An investor survey showed such “unambiguous pessimism,” that either risk assets are ripe for a rally or the markets are positioning for a recession and/or an imminent debt default, according to Bank of America Merrill Lynch research, which carried out the survey.
The poll was carried out among 214 panellists with $593 billion worth of assets under management between September 4 and September 10.
It found that fund managers cut allocations to stocks and commodities to 2008 levels, fleeing to the perceived safety of bonds, which saw the highest allocation since May 2013 this month, and to cash.
Cash levels rose to 5.5%, equal to the highs reached in 2008 and at a level where they triggered a contrarian buy signal for equities.
The rule is that the contrarian buy signal is generated whenever the average cash balance rises above 4.5%, and a contrarian sell signal is generated when the cash balance falls below 3.5%.
The percentage of investors who listed a recession in China and a debt crisis in emerging markets as the main risks facing the global economy has increased this month from last month.
Investors don’t believe the Chinese stock market crisis is over, with 52% expecting the Shanghai Composite index to be lower over the next six months and only 35% expecting it to be higher.
One in three investors see stocks as the most vulnerable asset class to an interest rate rise by the Federal Reserve, followed by government bonds, currencies, corporate bonds and commodities.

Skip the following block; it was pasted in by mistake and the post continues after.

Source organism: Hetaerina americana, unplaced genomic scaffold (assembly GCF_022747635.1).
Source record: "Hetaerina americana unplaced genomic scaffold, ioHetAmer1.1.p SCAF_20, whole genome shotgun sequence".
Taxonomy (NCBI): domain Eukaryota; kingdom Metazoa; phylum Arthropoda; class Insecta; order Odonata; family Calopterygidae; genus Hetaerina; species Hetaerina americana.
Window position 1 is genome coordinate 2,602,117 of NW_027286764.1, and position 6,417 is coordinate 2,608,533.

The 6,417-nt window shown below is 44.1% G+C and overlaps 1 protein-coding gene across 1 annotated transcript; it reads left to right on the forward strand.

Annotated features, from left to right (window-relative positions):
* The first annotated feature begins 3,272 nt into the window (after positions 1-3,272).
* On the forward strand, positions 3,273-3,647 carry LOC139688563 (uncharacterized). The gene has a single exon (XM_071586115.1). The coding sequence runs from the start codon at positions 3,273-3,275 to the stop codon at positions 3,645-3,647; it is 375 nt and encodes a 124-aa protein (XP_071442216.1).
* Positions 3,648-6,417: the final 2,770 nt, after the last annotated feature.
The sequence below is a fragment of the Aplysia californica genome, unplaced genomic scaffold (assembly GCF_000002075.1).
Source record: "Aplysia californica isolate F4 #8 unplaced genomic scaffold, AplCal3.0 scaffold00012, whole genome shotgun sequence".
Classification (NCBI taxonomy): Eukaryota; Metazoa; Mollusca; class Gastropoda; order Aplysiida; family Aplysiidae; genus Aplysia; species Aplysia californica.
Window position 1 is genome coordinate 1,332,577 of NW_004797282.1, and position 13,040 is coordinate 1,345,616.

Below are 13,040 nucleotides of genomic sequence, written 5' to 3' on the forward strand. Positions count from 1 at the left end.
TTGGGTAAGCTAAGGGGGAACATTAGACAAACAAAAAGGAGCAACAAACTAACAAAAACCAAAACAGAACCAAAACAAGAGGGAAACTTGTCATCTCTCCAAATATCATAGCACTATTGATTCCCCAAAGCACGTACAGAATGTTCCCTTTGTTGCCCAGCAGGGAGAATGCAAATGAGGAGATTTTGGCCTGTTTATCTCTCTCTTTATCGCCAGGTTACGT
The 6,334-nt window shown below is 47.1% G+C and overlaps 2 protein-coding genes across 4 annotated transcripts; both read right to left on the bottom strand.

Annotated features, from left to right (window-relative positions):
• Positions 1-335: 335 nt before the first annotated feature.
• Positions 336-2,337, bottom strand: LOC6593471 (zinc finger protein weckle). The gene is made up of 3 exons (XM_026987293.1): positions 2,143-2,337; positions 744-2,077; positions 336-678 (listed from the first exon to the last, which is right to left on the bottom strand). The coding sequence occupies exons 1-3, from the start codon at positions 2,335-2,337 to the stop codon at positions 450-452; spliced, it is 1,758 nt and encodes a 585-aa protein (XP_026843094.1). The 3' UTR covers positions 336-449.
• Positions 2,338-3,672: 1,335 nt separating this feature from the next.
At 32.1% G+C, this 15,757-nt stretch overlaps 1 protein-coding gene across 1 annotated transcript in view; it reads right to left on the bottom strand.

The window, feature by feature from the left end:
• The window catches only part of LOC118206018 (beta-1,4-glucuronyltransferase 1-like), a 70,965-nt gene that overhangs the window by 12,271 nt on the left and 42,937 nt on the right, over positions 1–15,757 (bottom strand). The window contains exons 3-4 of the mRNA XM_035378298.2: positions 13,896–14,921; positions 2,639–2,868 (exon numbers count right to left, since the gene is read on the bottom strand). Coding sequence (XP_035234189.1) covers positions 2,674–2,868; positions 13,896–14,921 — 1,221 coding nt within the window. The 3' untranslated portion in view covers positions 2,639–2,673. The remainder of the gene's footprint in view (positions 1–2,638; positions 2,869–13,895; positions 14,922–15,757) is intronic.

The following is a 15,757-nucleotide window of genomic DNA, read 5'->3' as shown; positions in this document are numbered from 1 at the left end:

Looking at equity allocation geographically, allocation to US stocks improved to a net 6% underweight from 14% net underweight last month, in line with the long-term average.
Allocation to UK equities fell to a four-year low of net 25% underweight, 1.2 standard deviations below its long-term average.
By contrast, allocation to stocks in the eurozone is 1.2 standard deviations above its long-term average, at a net 45% overweight, slightly lower than last month’s 47% net overweight.
Allocation to emerging market equities fell to another all-time record low, of 34% net underweight, in line with capital flows data showing investors fleeing this asset class.
Looking at sectors, allocation to energy hit another record low too, with investors being net 33% underweight. That is 2.7 standard deviations below the long-term average, making energy “by far the most detested global sector.”
Investors reduced allocations to healthcare, telecoms and industrials in September and added to staples and technology.